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Further blow for South African racing as trainer Joey Ramsden is to quit

Joey Ramsden, one of the top trainers in South Africa for more than 20 years, is to close his Cape Town yard at the end of the month.

The news is another blow to the country’s racing industry, which is struggling in the face of falling betting revenues. South Africa will be left with only seven racecourses when Flamingo Park in Kimberley is shut down next month. 

Ramsden, 51, was allocated stables in Singapore in April and seemed set to train there but on Monday the Singapore Turf Club reported he had decided against the move.

It was widely assumed he would continue in South Africa – only last Saturday he ran horses in the big meeting at Turffontein – but on Wednesday afternoon he emailed his owners telling them of his decision to close his yard.

One of them forwarded the email to the Sporting Post racing paper. In it Ramsden, who has trained the winners of 26 Group 1 races including the 2016 Durban July with The Conglomerate, said: “Unfortunately we will not be able to take up the opportunity in Singapore and we’ve also made the decision to close down our South African operation.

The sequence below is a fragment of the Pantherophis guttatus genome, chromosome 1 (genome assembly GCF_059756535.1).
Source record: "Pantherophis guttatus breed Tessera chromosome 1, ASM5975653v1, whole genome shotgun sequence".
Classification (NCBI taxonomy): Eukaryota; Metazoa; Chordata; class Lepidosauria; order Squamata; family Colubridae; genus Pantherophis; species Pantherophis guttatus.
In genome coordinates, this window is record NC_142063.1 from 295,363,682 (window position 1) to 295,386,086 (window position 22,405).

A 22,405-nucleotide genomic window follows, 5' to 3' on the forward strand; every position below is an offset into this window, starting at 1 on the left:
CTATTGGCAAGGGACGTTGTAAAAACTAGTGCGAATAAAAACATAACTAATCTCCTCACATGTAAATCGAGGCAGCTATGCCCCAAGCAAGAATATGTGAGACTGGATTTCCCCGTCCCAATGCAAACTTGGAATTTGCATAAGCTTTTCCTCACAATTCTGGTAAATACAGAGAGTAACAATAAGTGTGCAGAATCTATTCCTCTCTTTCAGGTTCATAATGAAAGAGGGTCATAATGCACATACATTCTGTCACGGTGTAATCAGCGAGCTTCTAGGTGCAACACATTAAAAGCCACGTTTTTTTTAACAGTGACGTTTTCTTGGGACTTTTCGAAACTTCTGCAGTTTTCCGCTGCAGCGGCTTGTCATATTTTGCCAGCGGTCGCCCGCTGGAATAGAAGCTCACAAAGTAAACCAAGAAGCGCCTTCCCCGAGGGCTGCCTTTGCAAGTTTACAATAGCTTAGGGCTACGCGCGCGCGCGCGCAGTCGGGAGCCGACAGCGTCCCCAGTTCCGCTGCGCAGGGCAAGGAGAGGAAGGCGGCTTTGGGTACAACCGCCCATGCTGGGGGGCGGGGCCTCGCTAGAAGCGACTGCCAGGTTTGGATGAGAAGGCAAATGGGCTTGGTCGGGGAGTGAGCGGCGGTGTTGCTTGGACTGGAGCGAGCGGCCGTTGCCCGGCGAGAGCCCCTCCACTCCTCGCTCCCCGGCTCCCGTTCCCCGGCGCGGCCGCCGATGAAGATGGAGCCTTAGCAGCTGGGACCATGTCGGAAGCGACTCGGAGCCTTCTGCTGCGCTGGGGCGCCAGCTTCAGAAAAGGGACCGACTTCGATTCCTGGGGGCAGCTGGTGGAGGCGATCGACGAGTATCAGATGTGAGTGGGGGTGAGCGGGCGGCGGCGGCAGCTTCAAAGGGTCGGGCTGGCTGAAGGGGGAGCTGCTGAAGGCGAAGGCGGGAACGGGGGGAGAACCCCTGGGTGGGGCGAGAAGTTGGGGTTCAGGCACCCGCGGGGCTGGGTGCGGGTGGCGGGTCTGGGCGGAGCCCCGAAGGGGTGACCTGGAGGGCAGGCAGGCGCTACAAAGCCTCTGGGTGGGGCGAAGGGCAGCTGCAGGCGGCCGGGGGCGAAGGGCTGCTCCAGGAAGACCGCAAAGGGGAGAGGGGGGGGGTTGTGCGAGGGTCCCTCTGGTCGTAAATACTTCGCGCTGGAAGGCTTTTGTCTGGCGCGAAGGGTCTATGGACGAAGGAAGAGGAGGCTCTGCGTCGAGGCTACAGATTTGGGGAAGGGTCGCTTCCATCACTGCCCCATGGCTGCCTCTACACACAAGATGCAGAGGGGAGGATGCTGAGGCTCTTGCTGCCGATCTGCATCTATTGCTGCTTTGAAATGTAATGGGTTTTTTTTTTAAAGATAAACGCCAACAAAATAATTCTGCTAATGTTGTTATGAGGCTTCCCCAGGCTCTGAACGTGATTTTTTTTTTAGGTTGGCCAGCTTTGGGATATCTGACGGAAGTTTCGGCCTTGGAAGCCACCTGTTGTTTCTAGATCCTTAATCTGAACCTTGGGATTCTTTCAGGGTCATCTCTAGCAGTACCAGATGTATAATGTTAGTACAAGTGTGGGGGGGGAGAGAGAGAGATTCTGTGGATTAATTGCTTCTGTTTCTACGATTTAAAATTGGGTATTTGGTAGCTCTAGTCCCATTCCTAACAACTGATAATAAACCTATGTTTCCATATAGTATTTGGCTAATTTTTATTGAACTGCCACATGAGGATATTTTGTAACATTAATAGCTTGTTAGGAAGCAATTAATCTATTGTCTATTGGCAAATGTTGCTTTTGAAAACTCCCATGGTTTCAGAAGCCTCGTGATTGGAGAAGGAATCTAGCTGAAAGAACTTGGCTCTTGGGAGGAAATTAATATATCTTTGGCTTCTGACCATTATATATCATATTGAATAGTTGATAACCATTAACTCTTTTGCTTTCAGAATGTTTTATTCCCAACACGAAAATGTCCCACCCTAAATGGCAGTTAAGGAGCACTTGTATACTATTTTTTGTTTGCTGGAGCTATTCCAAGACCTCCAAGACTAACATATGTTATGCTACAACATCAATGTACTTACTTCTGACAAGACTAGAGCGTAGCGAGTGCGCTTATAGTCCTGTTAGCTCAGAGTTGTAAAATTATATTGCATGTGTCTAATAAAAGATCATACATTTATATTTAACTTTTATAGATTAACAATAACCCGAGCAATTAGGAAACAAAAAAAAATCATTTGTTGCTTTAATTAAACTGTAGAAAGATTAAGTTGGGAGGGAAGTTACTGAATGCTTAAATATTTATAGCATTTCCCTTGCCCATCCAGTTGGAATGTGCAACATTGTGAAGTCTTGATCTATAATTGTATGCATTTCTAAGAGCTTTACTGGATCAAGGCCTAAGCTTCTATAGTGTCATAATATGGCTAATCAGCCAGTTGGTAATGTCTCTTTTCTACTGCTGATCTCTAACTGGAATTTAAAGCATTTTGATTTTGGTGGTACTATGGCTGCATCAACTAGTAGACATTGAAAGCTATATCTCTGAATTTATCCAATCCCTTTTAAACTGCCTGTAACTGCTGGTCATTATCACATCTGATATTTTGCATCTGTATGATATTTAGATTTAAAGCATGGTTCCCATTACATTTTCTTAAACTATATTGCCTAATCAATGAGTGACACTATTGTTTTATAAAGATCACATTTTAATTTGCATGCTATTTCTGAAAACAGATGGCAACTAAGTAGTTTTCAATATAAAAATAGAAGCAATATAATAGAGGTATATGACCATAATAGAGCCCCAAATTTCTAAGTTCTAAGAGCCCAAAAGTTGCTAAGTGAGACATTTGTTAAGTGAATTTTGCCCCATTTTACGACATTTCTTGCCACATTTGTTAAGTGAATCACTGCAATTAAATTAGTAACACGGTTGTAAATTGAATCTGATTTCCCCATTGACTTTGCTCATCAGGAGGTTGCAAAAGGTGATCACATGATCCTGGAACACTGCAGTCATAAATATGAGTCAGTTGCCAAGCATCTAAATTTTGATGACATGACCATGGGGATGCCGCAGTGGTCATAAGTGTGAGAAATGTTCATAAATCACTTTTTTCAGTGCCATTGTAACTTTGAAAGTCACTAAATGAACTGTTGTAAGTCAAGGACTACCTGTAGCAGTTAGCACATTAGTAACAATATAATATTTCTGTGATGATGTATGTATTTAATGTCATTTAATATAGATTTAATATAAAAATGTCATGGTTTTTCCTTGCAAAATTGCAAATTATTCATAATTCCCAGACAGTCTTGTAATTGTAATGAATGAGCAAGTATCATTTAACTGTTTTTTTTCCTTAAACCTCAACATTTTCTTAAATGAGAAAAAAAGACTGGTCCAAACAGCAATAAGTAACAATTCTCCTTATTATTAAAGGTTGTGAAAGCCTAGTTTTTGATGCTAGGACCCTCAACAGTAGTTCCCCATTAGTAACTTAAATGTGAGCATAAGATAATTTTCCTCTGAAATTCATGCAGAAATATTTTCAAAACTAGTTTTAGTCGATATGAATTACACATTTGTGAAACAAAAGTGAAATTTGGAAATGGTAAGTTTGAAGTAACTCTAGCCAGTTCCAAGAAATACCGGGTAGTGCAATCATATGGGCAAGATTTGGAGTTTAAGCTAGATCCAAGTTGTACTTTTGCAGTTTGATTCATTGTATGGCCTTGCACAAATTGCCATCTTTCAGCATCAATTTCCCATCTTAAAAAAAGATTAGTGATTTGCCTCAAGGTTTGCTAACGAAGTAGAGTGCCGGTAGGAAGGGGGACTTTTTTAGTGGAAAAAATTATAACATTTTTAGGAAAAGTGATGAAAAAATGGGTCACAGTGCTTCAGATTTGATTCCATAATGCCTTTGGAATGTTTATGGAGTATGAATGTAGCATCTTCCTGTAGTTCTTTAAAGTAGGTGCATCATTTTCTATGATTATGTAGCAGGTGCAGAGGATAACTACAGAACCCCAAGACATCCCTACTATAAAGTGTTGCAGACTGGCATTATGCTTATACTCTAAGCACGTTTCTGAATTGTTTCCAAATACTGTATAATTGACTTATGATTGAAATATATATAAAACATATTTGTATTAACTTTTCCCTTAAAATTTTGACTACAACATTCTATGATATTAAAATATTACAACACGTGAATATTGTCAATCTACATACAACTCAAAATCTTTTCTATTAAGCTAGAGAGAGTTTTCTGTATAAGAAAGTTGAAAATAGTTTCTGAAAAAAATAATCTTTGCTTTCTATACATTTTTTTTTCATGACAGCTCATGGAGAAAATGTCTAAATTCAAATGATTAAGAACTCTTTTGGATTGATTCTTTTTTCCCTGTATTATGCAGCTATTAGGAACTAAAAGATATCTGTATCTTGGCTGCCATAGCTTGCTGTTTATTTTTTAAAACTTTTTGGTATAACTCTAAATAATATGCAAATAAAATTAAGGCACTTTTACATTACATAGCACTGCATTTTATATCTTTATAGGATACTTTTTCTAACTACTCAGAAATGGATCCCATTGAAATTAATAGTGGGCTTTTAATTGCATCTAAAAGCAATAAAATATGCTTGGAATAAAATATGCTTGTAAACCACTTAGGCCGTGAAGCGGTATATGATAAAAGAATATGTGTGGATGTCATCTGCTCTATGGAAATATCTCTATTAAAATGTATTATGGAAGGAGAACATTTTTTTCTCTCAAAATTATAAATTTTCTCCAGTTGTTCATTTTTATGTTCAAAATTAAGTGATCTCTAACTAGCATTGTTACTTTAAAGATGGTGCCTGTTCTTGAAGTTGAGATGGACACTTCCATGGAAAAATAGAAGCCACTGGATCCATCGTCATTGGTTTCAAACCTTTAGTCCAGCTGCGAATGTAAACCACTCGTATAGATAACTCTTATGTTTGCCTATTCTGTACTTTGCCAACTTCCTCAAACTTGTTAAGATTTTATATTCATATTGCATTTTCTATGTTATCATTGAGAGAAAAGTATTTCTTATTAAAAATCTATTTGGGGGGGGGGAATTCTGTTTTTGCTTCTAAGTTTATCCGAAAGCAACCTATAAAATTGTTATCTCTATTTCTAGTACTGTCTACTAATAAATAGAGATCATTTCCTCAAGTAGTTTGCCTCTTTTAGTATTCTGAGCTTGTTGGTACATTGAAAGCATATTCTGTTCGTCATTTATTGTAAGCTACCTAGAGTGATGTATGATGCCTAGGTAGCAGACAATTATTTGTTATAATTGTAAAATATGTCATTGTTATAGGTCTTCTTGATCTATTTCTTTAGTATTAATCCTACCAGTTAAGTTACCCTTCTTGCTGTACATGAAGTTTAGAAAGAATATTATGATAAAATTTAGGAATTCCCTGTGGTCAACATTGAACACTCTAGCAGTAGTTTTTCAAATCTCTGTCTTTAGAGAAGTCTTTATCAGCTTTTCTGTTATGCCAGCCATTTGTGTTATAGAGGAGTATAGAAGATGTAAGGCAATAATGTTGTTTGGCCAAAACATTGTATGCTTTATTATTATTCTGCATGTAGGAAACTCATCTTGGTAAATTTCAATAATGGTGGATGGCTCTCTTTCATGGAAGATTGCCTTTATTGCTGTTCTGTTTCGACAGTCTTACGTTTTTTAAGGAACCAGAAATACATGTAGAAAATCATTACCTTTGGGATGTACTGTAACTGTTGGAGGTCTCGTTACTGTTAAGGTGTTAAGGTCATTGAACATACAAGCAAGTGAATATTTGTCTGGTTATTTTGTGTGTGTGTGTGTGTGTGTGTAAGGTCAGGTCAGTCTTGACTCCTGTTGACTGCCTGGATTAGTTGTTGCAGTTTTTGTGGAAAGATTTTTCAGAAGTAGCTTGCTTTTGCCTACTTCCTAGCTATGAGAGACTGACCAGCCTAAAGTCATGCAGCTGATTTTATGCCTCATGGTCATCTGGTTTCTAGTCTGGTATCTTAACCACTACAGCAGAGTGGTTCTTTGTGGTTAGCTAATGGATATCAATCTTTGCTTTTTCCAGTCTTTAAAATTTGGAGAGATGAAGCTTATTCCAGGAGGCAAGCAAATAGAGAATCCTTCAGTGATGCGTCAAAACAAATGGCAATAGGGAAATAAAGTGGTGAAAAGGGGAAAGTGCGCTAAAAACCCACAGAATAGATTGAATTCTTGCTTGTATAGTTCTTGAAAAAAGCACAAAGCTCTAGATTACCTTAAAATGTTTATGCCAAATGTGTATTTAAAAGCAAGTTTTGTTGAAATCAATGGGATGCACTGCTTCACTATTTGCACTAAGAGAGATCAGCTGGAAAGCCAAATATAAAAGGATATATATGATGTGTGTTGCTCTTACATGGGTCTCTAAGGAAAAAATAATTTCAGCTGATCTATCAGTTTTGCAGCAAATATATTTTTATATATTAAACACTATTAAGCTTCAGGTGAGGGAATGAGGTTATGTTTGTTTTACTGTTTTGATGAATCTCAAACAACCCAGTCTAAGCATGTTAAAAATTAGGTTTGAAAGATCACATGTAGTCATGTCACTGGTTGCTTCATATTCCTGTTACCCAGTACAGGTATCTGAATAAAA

“We’re taking a sabbatical as we both [himself and partner Stephanie Grentell] feel this is the right decision for ourselves and our family to take a step back for a while and reassess in the future. Goodhope Racing will be closing its doors on November 30.

“We thank you all for your understanding in what has been an extremely testing time and an extremely hard decision we’ve had to make. We need to reiterate this is not a knee-jerk reaction to any ‘news’ that’s been released, we simply needed to take the time to speak with our family, friends, staff and owners before we made anything public.”

Ramsden, stepson of former Yorkshire trainer Lynda Ramsden and son of her husband Jack, was hit hard by the decision of his main patron Markus Jooste to sell his horses after the Steinhoff financial scandal hit the headlines in December 2017. His numbers dropped alarmingly, as did the quality of his string, and he moved to a smaller yard.

He still managed to win big races, notably with Twist Of Fate, who won last season’s Cape Classic and KRA Guineas and finished third in the Durban July. However, he has struggled in the current season and has sent out only two winners.

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